SandForce on the other hand is much smaller. Most of its validation falls on the shoulders of its partners. And there’s also this nasty habit of selling drives with RC instead of MP (mass production) firmware. Things that wouldn’t fly at Crucial/Micron. But the performance ranges from decent to absolutely amazing depending on the workload. And in terms of degradation over time? I’m almost willing to say that SandForce is simply immune to it. Almost.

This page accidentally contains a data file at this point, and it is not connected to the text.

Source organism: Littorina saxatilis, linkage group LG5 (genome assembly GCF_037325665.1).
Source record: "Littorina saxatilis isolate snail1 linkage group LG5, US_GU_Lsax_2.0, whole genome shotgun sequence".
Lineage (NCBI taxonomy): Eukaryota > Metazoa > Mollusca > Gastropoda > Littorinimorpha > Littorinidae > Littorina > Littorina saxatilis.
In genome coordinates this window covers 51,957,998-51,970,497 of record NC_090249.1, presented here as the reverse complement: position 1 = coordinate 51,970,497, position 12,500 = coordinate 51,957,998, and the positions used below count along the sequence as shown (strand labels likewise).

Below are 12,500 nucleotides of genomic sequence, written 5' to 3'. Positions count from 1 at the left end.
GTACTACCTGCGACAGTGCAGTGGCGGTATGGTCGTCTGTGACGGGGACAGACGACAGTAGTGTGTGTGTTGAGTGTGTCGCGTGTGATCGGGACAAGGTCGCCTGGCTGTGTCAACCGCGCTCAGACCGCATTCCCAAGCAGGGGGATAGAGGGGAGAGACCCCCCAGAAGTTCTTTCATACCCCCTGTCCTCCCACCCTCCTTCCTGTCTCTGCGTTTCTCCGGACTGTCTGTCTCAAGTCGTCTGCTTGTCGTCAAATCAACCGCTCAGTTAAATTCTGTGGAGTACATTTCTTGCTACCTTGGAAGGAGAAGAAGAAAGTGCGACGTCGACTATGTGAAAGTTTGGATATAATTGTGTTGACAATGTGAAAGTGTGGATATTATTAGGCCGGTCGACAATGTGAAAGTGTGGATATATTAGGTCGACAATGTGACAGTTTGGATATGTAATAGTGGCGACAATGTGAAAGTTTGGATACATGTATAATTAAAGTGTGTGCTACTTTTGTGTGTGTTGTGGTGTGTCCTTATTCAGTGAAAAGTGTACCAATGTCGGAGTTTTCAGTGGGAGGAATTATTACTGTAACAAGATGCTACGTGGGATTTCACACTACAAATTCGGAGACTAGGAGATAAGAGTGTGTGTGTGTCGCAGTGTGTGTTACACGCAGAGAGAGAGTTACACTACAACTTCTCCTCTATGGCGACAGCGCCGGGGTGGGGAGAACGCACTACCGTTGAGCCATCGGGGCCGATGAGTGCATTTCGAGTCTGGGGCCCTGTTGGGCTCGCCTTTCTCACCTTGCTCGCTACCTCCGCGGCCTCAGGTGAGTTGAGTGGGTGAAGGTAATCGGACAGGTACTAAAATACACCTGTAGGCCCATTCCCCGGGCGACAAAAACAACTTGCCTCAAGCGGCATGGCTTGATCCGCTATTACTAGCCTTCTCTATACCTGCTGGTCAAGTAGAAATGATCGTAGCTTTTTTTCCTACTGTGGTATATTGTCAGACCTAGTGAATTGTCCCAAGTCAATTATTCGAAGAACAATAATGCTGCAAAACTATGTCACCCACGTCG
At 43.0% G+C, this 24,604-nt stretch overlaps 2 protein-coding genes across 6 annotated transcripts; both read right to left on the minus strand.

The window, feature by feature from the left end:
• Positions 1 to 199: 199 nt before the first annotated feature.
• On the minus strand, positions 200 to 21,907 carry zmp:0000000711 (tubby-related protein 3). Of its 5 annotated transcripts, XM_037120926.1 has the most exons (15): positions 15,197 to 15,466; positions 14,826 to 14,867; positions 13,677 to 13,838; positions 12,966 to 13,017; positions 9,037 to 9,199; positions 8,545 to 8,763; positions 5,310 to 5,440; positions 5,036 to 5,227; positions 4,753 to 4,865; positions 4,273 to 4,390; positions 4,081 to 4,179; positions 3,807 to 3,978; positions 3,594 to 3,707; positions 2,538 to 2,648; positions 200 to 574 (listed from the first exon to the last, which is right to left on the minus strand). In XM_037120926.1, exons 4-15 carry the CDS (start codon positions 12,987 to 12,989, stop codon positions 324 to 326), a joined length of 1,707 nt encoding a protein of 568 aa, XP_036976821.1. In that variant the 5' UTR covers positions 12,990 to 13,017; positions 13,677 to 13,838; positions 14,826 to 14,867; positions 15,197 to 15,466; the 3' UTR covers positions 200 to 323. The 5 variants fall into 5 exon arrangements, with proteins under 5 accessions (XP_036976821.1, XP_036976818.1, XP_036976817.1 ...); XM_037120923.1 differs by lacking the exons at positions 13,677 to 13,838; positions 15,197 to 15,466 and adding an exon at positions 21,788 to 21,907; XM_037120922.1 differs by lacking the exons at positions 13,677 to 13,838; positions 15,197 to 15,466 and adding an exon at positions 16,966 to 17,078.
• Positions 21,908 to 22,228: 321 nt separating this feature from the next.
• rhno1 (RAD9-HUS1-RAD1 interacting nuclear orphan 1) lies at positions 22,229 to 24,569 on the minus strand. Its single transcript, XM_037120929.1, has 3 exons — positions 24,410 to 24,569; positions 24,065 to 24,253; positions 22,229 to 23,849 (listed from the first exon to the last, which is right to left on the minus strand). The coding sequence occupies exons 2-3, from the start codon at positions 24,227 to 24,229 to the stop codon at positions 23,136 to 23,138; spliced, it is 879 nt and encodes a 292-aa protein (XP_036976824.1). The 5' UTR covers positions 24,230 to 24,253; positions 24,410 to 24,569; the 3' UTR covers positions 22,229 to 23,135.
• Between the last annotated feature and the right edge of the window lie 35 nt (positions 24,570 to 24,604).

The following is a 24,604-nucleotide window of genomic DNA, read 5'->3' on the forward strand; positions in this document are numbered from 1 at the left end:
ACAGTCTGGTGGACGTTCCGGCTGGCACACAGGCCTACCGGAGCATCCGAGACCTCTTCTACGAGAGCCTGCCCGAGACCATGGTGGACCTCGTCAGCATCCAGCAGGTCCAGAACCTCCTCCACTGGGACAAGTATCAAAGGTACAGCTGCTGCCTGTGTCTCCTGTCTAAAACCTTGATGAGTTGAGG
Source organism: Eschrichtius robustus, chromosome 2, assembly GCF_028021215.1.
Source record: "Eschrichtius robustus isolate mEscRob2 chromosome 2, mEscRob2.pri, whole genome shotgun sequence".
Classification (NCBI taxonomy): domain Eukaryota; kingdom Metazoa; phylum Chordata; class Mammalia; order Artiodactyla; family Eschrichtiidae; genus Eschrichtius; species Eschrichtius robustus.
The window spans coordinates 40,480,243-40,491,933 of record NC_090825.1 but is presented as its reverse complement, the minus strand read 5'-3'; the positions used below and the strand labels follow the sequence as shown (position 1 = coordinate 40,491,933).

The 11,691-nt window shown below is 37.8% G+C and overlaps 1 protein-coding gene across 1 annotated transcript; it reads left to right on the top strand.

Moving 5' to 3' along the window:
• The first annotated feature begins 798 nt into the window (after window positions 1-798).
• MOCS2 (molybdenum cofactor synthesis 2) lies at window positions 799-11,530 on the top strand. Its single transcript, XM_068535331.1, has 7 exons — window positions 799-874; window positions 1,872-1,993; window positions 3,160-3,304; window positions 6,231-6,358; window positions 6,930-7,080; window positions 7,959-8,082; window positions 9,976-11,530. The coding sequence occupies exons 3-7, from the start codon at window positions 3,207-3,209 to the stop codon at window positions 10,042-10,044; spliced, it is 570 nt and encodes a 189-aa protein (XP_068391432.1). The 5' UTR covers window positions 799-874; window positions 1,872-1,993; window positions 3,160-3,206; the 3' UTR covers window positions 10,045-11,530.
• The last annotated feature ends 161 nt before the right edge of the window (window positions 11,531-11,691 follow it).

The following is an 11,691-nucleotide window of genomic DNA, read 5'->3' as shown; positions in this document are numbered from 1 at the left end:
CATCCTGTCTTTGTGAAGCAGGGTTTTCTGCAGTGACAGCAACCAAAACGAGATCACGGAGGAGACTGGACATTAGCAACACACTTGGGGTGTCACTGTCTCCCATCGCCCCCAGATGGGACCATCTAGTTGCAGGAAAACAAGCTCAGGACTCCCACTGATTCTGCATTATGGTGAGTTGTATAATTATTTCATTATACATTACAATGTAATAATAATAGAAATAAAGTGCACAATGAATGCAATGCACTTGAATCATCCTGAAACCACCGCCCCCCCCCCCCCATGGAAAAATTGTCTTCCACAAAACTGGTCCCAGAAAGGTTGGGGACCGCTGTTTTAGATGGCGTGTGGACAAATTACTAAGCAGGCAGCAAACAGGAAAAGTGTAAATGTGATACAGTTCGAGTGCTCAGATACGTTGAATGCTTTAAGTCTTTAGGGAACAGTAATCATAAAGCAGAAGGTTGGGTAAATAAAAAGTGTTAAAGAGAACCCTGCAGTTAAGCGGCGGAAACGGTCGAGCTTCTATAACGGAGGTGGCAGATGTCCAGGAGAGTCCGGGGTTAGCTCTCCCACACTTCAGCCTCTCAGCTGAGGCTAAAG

So who do you pick? The big company with a controller that behaves more traditionally, yet still tops the charts. Or the smaller company, with a controller that acts more like a rockstar.
If you’re running Windows 7, have a 6Gbps controller and want a 256GB drive, go Crucial. If you’re running any other OS, are using RAID or can only afford a 128GB drive, go SandForce.